Easton's Bible Dictionary
Perhaps another name for Khetam, or "fortress," on the Shur or great wall of Egypt, which extended from the Mediterranean to the Gulf of Suez. Here the Israelites made their third encampment (Exodus 13:20 ; Numbers 33:6 ). The camp was probably a little to the west of the modern town of Ismailia. Here the Israelites were commanded to change their route (Exodus 14:2 ), and "turn" towards the south, and encamp before Pi-hahiroth. (See EXODUS; PITHOM .)
Holman Bible Dictionary
(ee' tham) Place name meaning, “fort.” The second station in Israel's wilderness wandering out of Egypt (Exodus 13:20 ; Numbers 33:6-8 ). The nearby wilderness was called the wilderness of Etham (Numbers 33:8 ). Its precise location is not certain.
Fausset's Bible Dictionary
An early stage in Israel's sojourn in the wilderness, not far from the Red Sea (Numbers 33:6-8). Etham is probably Pithom, the frontier city toward the wilderness. At this point the Israelites were told to change their direction of march and go southward, to the W. of the Bitter Lakes which separated them from the desert (Speaker's Commentary, Exodus 14:2). Had Etham been half way between Mukfar and Ajrud (Robinson, Chart), Pharaoh could not have overtaken them, whether he was at Zoan or Rameses, which was two days journey from Etham. The journey from Etham to Pihahiroth, generally identified with Ajrud, would occupy two or three days. E-tham, like Pi-thom, means "the house" or "temple of Turn." (See PIHAHIROTH.)
Hastings' Dictionary of the Bible
ETHAM . Exodus 13:20 , Numbers 33:6 ; the next station to Succoth in the Exodus. The name is not known in Egyptian. It lay ‘in the edge of the wilderness,’ evidently at the E. end of the Wady Tumilat , and probably northward of the ‘Red Sea,’ whether that means the Bitter Lakes or the Gulf of Suez.
F. Ll. Griffith.
Morrish Bible Dictionary
The place of the second encampment of Israel 'in the edge of the wilderness.' Exodus 13:20 ; Numbers 33:6-8 .
American Tract Society Bible Dictionary
A station of the Israelites soon after leaving Egypt, Exodus 13:20 ; Numbers 33:6 . It lay near the head of the west gulf of the Red Sea, and the wilderness east of it was often called by the same name.
Hitchcock's Bible Names
Their strength; their sign
is probably Pithom, the frontier city toward the wilderness. Had Etham
been half way between Mukfar and Ajrud (Robinson, Chart), Pharaoh could not have overtaken them, whether he was at Zoan or Rameses, which was two days journey from Etham
. The journey from Etham
to Pihahiroth, generally identified with Ajrud, would occupy two or three days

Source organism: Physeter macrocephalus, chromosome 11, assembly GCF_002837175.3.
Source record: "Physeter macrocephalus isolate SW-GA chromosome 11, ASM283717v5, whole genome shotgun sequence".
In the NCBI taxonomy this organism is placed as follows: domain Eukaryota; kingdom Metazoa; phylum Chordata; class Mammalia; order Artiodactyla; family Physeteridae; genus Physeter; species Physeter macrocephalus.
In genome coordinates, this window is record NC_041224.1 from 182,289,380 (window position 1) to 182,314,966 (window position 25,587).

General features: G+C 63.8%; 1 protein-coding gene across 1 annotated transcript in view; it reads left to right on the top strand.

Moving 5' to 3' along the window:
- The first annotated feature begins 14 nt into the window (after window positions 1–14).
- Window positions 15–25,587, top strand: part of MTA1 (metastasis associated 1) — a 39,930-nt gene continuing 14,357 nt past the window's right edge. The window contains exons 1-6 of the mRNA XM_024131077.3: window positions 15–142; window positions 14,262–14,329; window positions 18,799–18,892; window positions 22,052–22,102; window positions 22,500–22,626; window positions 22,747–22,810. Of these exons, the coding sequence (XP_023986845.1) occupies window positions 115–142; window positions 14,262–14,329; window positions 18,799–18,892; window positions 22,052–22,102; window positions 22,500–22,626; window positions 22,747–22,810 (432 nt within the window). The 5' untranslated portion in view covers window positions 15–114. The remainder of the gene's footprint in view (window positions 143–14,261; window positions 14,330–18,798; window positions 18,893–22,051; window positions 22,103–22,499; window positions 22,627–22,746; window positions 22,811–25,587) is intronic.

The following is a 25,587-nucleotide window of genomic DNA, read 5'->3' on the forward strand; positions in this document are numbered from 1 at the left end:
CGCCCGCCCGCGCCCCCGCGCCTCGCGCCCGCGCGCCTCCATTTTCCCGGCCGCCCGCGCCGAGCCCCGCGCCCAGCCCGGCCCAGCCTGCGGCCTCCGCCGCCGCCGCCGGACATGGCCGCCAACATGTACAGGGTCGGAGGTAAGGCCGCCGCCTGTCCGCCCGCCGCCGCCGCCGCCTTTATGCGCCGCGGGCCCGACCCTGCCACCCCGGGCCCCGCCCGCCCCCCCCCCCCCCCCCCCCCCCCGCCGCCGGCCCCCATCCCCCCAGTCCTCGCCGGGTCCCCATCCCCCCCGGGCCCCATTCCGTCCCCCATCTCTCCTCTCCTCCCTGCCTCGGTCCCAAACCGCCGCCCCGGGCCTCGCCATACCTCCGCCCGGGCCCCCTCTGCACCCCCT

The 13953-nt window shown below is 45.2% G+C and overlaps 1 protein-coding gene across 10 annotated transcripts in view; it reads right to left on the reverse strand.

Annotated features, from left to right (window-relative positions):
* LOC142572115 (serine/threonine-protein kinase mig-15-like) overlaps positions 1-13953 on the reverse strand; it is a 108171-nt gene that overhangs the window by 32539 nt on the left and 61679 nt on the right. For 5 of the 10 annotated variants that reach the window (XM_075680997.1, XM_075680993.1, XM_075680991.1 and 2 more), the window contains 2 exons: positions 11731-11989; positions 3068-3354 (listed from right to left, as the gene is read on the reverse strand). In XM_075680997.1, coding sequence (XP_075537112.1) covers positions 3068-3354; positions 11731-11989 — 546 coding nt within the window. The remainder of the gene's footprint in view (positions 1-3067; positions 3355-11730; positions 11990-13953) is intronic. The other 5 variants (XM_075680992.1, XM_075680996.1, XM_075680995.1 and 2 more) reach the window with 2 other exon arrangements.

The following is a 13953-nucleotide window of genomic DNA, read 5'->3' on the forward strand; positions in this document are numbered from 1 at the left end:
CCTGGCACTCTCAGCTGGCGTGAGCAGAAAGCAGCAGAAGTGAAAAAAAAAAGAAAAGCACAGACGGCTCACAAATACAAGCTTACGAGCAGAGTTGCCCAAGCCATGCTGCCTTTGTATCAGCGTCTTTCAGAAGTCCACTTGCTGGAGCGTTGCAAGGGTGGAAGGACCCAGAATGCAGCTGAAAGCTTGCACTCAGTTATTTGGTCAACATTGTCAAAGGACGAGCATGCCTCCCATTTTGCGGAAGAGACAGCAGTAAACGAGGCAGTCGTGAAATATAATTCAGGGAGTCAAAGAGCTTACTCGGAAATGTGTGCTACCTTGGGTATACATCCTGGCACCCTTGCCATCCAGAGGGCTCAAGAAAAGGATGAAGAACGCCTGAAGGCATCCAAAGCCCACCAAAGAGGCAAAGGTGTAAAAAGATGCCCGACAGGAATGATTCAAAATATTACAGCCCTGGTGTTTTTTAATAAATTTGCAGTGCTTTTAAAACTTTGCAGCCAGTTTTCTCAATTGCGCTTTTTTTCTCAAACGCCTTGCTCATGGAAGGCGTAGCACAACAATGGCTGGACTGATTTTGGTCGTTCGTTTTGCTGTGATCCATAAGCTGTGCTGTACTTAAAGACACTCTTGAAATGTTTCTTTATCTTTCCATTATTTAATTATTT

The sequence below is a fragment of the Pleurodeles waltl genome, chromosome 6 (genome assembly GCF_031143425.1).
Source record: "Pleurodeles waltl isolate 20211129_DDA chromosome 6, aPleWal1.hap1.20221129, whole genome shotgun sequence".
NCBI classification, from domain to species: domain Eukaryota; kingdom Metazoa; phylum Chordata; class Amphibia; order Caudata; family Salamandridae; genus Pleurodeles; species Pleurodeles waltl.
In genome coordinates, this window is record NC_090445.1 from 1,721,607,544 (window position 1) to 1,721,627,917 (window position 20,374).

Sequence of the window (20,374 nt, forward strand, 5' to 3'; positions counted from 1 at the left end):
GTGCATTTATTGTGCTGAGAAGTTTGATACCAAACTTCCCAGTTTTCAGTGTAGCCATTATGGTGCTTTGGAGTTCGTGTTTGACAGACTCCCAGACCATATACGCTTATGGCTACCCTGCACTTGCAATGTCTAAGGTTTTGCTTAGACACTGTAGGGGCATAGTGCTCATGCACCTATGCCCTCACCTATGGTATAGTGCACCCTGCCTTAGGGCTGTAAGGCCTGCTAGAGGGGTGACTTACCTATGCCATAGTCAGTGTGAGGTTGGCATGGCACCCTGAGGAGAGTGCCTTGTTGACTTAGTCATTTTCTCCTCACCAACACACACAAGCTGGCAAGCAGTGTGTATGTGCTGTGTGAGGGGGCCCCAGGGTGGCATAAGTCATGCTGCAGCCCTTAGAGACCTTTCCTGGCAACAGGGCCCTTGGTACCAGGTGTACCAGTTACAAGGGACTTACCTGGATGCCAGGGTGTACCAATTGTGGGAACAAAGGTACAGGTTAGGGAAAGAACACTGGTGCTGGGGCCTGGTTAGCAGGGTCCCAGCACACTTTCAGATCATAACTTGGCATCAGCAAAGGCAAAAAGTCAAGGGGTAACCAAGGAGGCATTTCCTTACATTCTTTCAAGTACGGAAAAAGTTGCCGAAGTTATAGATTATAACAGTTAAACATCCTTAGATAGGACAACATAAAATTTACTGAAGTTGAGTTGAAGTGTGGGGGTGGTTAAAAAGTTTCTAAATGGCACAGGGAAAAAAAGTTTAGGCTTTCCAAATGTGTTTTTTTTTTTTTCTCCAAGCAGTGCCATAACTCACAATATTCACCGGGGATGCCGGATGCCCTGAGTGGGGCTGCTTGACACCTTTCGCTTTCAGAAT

- Blessing, a beautiful valley between Tekoa and Etham
, where Jehoshaphat and all Judah held a thanksgiving for their miraculous victory over the Moabites and Ammonites, 2 Chronicles 20:26
- The nearby wilderness was called the wilderness of Etham
(Numbers 33:8 )
- " ( Exodus 13:20 ; Numbers 33:6,7 ) Etham
may be placed where the cultivable land ceases, near the Seba Biar or Seven Wells, about three miles from the western side of the ancient head of the gulf
They encamped in Etham
- A place in the wilderness of Shur or Etham
, three days' journey, Numbers 33:8-9, from the place at which the Israelites crossed the Red Sea
- (bitterness ), a place which lay in the wilderness of Shur or Etham
, three days journey distant, ( Exodus 15:23 ; Numbers 33:8 ) from the place at which the Israelites crossed the Red Sea, and where was a spring of bitter water, sweetened subsequently by the casting in of a tree which "the Lord showed" to Moses
- " (Genesis 20:1 ) It is also called Etham
i. (Exodus 15:22,23 ) It was also called the wilderness of Etham
- When the Israelites came out of Egypt, and had arrived at the desert of Etham
, they found the water so bitter that neither themselves nor their cattle could drink of it, Exodus 15:23
- A desert or wilderness south of Palestine, and near the wilderness of Etham
, which separated it from the Gulf of Suez and Egypt
- It extended from Mount Sinai on the south, to the southern border of the land of Canaan on the north; having the desert of Shur, with its subdivisions, the deserts of Etham
and Sin, on the west, and the eastern branch of the Red Sea, the desert of Zin and Mount Seir, on the east
- Some have identified it with Ajrud, a fortress between Etham
- " Israel, after marching from Rameses eastward to Succoth along the old canal, and thence to Etham
, were ordered by God to change their direction and go southward to Pihahiroth at, the W
- Partly hewn in the rock, partly built with masonry; all lined with cement; formed on successive levels with conduits from the upper to the lower; with flights of steps from the top to the bottom of each: in the sides of Etham